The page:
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Scholarly Communications@WSU

A guide for Faculty and Librarians covering DigitalCommons@WayneState, Author's Rights, Open Access, and other related topics.

Copyright Defined

“Copyright is a form of protection provided by the laws of the United States (title 17, U.S. Code) to the authors of ‘original works of authorship,’ including literary, dramatic, musical, artistic, and certain other intellectual works. This protection is available to both published and unpublished works.”

Copyright Basics from the U.S. Copyright Office

Copyright Basics

What does copyright do?

Copyright law gives an author of a work a bundle of exclusive rights to do and to authorize others to do the following with the work:

  • To reproduce the work
  • To prepare derivative works based on the work
  • To distribute copies of the work to the public
  • To perform the work publicly
  • To display the work publicly

When does copyright take effect?

Copyright takes effect the moment a work is fixed in any tangible medium. 

Do I need to register my work?

It is not necessary to register a work with the U.S. Copyright Office for a work to be protected under copyright law. However, registration does afford certain advantages if the copyright of a work is challenged in court.

How long is a work covered by copyright?

Length of copyright term for a work varies and is contingent upon when the work was created, and where it was published. Currently, the basic term of protection is life of the author plus 70 years. If a work is no longer protected by copyright, it is considered to be in the public domain. All works published in the United States before 1923 are in the public domain.

Are there exceptions to copyright?

There are a number of exceptions to copyright. The most frequently applied exception for teaching and scholarly use is covered in Section 107, Fair Use.

Section 107 contains a non-exclusive list of purposes for which the use of a copyrighted work would be considered “fair,” such as criticism, comment, news reporting, teaching, scholarship or research. Determining whether a proposed use is fair is case specific, and requires consideration of these four factors:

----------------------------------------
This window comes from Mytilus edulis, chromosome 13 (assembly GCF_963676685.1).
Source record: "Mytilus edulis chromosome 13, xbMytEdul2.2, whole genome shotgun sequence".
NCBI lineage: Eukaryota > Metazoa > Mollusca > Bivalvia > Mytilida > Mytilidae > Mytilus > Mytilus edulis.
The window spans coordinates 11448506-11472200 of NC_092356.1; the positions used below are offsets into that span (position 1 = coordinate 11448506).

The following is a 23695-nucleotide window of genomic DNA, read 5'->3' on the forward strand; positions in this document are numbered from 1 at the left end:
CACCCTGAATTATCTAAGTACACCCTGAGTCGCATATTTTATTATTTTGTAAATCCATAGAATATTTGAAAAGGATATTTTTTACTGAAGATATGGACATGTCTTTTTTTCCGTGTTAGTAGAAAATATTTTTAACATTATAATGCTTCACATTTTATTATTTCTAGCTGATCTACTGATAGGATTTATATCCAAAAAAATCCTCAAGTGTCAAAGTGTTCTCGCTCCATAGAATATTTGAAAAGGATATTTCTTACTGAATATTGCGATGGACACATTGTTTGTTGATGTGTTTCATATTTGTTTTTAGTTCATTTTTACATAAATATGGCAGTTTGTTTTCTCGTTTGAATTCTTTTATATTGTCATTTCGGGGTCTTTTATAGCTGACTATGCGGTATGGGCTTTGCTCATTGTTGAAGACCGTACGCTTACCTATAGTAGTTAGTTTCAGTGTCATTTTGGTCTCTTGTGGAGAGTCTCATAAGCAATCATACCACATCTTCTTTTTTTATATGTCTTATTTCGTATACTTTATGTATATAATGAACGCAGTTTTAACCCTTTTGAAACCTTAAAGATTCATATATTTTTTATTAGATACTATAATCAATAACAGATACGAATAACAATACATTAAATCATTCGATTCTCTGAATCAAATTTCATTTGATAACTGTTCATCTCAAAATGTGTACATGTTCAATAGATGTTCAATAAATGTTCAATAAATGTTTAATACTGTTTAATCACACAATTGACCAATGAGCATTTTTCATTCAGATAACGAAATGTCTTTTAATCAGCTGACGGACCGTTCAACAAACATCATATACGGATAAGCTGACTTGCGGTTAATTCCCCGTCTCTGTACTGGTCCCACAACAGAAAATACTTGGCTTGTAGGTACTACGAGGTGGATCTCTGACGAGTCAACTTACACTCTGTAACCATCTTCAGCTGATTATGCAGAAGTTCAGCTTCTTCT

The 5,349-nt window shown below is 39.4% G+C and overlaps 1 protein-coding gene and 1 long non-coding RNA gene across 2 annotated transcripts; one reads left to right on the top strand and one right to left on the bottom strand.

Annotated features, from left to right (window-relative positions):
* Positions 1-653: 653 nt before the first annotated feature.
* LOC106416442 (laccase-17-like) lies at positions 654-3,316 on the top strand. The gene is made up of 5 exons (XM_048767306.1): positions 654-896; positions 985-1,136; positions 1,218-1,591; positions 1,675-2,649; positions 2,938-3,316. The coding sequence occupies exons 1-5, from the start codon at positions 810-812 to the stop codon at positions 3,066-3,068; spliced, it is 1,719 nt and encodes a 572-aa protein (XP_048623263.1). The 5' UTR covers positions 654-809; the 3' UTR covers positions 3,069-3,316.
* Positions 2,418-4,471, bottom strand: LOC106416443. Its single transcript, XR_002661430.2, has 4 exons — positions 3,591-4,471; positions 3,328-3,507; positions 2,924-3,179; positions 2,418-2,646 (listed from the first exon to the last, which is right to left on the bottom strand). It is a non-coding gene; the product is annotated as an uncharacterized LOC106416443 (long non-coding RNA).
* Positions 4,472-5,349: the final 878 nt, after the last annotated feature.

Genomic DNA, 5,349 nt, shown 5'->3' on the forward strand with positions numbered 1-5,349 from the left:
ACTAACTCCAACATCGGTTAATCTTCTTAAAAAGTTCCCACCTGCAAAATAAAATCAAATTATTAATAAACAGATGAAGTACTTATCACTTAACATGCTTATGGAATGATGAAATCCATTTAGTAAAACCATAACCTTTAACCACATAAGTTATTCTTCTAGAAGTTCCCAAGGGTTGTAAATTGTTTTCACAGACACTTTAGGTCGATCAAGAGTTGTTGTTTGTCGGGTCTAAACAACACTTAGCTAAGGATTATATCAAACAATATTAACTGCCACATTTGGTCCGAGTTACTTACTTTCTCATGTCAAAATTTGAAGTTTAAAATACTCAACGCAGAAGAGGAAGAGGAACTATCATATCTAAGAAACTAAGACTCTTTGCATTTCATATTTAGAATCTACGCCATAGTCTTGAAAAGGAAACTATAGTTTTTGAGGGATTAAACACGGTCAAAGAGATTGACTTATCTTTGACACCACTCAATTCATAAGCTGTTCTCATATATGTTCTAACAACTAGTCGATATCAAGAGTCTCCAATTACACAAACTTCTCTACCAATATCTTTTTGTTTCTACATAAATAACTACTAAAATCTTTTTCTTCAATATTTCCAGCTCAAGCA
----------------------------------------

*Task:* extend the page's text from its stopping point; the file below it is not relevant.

1. The purpose and character of the use, including whether such use is of a commercial nature or is for nonprofit educational purposes.
  2. The nature of the copyrighted work.
  3. The amount and substantiality of the portion used in relation to the copyrighted work as a whole.
  4. The effect of the use upon the potential market for or value of the copyrighted work.

Copyright News - Library Copyright Alliance

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Copyright News - Copyright Litigation

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Creative Commons

About Creative Commons

Creative Commons (CC) is a nonprofit corporation dedicated to making it easier for people to share and build upon the work of others, consistent with the rules of copyright. CC provides free licenses and other legal tools to mark scholarly work with the freedom the creator wants it to carry, so others can share, remix, use commercially, or any combination thereof.

CC licenses are not an alternative to copyright. They work alongside copyright, so you can modify your copyright terms to best suit your needs.

Who Uses Creative Commons?

Google, Flickr, the Public Library of Science, MIT's OpenCourseWare, and thousands of researchers and scholars across the world apply CC licenses to their as an efficient method to providing clear and concise terms for the re-use of their work.

An Example

There are six different types of licenses that can be applied to a work. Most common in academia is the use of an Attribution-Non Commercial License (cc by-nc). This license lets others remix, tweak, and build upon your work non-commercially, and although their new works must also acknowledge you and be non-commercial, they don’t have to license their derivative works on the same terms. A work that has this license will contain a logo and link to a deed that looks like this:

Creative Commons License

Learn more about CC licenses...


Do you have a copyright question?